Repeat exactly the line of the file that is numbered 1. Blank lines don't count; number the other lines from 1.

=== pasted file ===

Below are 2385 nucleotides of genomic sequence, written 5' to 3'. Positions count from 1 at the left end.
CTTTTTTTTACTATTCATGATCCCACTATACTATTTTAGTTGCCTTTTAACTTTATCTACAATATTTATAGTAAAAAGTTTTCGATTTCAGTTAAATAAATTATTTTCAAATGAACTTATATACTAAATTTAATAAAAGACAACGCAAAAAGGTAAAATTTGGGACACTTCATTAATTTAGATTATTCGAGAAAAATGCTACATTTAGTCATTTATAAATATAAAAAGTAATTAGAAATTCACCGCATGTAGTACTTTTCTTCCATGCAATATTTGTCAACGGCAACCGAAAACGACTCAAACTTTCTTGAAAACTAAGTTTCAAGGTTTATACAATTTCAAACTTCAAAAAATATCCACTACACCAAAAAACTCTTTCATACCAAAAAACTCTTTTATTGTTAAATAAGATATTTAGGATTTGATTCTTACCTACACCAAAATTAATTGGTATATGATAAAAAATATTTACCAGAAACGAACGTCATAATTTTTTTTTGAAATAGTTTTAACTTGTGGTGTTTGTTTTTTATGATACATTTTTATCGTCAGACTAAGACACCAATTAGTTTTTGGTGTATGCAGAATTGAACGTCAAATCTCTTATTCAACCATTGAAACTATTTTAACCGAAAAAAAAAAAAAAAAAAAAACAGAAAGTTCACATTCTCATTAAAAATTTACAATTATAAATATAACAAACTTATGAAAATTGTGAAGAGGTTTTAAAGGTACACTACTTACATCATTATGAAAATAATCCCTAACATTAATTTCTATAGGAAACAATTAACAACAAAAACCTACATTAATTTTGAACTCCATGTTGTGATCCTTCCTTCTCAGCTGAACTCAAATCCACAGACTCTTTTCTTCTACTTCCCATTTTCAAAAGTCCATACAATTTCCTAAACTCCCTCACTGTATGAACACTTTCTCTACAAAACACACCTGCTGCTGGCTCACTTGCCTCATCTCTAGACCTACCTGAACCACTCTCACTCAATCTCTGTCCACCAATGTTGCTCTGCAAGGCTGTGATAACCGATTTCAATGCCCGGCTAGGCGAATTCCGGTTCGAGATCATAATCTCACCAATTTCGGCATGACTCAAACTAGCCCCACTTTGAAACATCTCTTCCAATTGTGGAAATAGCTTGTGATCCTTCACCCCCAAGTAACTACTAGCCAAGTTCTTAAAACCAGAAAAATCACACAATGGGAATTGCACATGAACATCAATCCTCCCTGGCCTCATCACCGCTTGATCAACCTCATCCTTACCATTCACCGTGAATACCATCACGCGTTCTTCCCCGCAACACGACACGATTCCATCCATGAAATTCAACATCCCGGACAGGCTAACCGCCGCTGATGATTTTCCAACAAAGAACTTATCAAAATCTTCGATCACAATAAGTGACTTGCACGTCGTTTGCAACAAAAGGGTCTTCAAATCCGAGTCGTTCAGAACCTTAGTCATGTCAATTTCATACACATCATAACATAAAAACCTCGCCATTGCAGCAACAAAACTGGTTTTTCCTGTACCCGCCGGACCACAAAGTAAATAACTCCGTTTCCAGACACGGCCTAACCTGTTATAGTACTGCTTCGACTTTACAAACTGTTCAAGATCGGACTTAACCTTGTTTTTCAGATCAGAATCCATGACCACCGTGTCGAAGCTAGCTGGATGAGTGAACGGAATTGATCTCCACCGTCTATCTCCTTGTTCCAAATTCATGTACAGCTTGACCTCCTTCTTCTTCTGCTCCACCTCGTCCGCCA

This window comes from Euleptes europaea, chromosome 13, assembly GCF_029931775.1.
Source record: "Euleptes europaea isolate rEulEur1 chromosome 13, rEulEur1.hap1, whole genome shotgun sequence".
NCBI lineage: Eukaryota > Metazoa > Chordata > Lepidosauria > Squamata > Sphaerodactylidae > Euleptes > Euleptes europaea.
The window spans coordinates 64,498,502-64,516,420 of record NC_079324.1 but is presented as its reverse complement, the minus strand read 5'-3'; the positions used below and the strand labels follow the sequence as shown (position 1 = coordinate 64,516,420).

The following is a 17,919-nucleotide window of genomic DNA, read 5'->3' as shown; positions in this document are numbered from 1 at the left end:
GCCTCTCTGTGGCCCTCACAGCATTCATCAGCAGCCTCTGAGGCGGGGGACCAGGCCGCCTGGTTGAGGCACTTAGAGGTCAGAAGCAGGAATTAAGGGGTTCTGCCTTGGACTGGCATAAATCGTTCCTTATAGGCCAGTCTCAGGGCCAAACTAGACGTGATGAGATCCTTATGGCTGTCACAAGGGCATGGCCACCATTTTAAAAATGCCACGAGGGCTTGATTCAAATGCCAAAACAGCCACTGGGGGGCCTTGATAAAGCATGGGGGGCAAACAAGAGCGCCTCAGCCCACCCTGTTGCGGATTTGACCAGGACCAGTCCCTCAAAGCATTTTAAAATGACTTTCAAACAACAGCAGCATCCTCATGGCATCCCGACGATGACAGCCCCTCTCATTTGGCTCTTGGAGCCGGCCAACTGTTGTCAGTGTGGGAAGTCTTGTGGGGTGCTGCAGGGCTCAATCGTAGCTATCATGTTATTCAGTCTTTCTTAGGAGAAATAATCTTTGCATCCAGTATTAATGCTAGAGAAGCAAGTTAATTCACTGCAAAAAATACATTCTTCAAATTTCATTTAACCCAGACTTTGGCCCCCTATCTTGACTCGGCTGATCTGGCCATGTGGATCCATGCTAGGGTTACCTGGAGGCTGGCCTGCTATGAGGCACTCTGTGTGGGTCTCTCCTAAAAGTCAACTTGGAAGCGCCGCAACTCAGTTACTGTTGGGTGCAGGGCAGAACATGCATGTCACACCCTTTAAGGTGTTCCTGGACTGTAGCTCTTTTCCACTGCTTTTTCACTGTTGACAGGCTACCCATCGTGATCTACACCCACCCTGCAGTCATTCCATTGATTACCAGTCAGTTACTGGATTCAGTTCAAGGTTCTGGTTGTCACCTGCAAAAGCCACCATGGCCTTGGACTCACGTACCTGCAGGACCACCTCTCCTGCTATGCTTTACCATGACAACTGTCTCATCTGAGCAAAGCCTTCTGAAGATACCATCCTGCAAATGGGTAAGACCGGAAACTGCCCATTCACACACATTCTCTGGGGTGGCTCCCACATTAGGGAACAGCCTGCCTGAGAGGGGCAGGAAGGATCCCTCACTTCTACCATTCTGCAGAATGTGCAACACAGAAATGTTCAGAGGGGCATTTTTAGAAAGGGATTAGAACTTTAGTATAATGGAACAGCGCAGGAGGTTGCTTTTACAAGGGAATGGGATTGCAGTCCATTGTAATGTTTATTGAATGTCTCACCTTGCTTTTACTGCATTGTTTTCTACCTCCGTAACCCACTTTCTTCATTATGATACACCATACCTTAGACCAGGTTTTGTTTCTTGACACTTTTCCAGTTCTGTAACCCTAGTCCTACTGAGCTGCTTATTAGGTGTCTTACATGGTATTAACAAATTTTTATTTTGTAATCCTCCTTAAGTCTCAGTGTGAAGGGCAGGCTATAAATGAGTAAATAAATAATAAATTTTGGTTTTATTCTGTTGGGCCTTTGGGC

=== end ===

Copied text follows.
Below are 2385 nucleotides of genomic sequence, written 5' to 3'. Positions count from 1 at the left end.